Staying safe in the woods with arrival of archery season

Photo+courtesy+of+Michigan+Department+of+Natural+Resources.+Michigan+Department+of+Natural+Resources+wildlife+assistant+Mark+Bash+gets+ready+to+weigh+a+buck+at+the+Marquette+deer+check+station.

Photo courtesy of Michigan Department of Natural Resources. Michigan Department of Natural Resources wildlife assistant Mark Bash gets ready to weigh a buck at the Marquette deer check station.

Travis Nelson

Archery season for deer hunting is officially underway as of the beginning of October. There are tips and reminders that hunters should be aware of when trying to get the big one.

In Baraga County over this past weekend, a hunter mistook his partner for a deer and ended up hitting them in the shoulder with a crossbow bolt and the victim was later pronounced dead at the hospital. This could’ve been prevented, Sgt. Mark Leadman said, by following the basic protocols of safety.

“The number one thing is the basics of hunter safety, identify your target, know what you’re shooting at and don’t aim your firearm or bow at anything you don’t intend to kill,” Leadman said.

Previously, with a combo tag, hunters were only able to do three or four points on one side, but now with relaxed laws, antlerless deer can be shot during archery season. The Baraga County case isn’t new in Michigan, especially at night when it’s dark, and the biggest thing in bow season is knowing what you’re shooting, Leadman said.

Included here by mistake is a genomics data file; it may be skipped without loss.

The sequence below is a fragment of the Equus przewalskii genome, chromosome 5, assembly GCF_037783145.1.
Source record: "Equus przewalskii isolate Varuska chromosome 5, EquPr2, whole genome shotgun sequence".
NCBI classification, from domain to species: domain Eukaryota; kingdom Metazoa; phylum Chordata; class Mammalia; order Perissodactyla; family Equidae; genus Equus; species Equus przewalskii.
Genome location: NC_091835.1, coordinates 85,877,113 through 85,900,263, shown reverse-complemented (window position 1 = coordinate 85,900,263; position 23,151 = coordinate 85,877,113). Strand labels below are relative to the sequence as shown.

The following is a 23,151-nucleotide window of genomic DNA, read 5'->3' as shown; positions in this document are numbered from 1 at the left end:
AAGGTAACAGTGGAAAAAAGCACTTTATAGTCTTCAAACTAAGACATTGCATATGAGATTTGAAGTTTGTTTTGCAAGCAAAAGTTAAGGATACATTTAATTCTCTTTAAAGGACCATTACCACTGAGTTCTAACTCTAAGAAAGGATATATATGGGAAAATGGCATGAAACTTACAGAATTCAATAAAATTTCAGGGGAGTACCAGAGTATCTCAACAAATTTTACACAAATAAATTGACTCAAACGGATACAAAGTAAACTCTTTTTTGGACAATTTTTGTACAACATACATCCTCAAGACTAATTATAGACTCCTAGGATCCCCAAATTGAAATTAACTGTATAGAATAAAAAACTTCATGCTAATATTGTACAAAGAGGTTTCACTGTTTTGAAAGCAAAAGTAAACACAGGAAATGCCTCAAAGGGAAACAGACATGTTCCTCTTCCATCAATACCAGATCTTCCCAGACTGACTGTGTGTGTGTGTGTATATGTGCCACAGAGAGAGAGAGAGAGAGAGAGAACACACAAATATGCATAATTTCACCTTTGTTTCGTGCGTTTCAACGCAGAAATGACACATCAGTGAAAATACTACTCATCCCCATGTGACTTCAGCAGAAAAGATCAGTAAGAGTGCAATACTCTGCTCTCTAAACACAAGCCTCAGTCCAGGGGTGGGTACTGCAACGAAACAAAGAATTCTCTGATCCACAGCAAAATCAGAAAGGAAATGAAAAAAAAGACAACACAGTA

“Now with the availability of antlerless deer being taken in the archery season, I think that’s what made this accident happen. He just thought it was a deer not having to look for antlers,” Leadman said.

It’s important to let others know where you’re going, and to communicate where hunting partners are when away from each other, Leadman said, but it all comes back to the biggest safety issue.

“It’s good to know where they are, but it comes down to knowing what you’re shooting at though. Identifying your target is probably the number one issue in the state for fatalities. They see brown or movement and they shoot at it, that’s not what any hunter should be doing.”

It’s not only important to follow the proper steps once you’re out in the blind, but also on the legal side of things. Having the proper tag is pretty easy nowadays, Leadman said, but the hardest part for hunters at the beginning of the season is not knowing if they want to buy the single or the combination tag. This decision is tough because if you go out hunting on the first day then you kill something, you’re probably done for the whole year, Leadman said.

A problem that tends to arise at the end of the year is when hunters don’t buy tags until after they shoot deer, and thousands of dollars are racked up instead of simply paying for the tag.

“Tagging is a concern for people who don’t buy one and try to cheat the system. We had quite a few cases last year where people shot a deer, went to the store and bought the tag after the fact,” Leadman said. “That’s a big no no and really when you think about it, paying $20 for a tag or shooting a deer, which is a minimum $1,000 restitution if it’s an antler deer it’s $2,000 minimum restitution and then fines and costs are on top of that.”

Simple things such as following safety protocols and having proper tags can save not only a lot of money, but in some cases it saves lives. Preparing to hunt the right way is what makes the season safe and enjoyable, especially in the U.P.